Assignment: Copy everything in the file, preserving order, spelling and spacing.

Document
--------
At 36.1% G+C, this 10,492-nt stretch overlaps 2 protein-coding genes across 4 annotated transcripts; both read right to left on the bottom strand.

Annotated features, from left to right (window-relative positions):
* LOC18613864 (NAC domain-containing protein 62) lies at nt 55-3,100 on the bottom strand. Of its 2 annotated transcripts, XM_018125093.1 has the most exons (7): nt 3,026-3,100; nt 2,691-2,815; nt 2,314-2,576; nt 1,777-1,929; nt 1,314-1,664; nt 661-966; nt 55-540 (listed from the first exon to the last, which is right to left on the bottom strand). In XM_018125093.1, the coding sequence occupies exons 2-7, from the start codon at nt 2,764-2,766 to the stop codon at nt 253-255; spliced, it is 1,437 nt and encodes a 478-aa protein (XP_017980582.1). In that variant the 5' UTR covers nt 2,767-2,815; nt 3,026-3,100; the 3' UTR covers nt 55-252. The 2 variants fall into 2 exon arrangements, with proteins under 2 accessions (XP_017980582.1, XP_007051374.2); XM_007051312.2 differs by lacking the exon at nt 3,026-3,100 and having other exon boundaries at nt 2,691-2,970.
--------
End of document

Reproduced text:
At 36.1% G+C, this 10,492-nt stretch overlaps 2 protein-coding genes across 4 annotated transcripts; both read right to left on the bottom strand.

Annotated features, from left to right (window-relative positions):
* LOC18613864 (NAC domain-containing protein 62) lies at nt 55-3,100 on the bottom strand. Of its 2 annotated transcripts, XM_018125093.1 has the most exons (7): nt 3,026-3,100; nt 2,691-2,815; nt 2,314-2,576; nt 1,777-1,929; nt 1,314-1,664; nt 661-966; nt 55-540 (listed from the first exon to the last, which is right to left on the bottom strand). In XM_018125093.1, the coding sequence occupies exons 2-7, from the start codon at nt 2,764-2,766 to the stop codon at nt 253-255; spliced, it is 1,437 nt and encodes a 478-aa protein (XP_017980582.1). In that variant the 5' UTR covers nt 2,767-2,815; nt 3,026-3,100; the 3' UTR covers nt 55-252. The 2 variants fall into 2 exon arrangements, with proteins under 2 accessions (XP_017980582.1, XP_007051374.2); XM_007051312.2 differs by lacking the exon at nt 3,026-3,100 and having other exon boundaries at nt 2,691-2,970.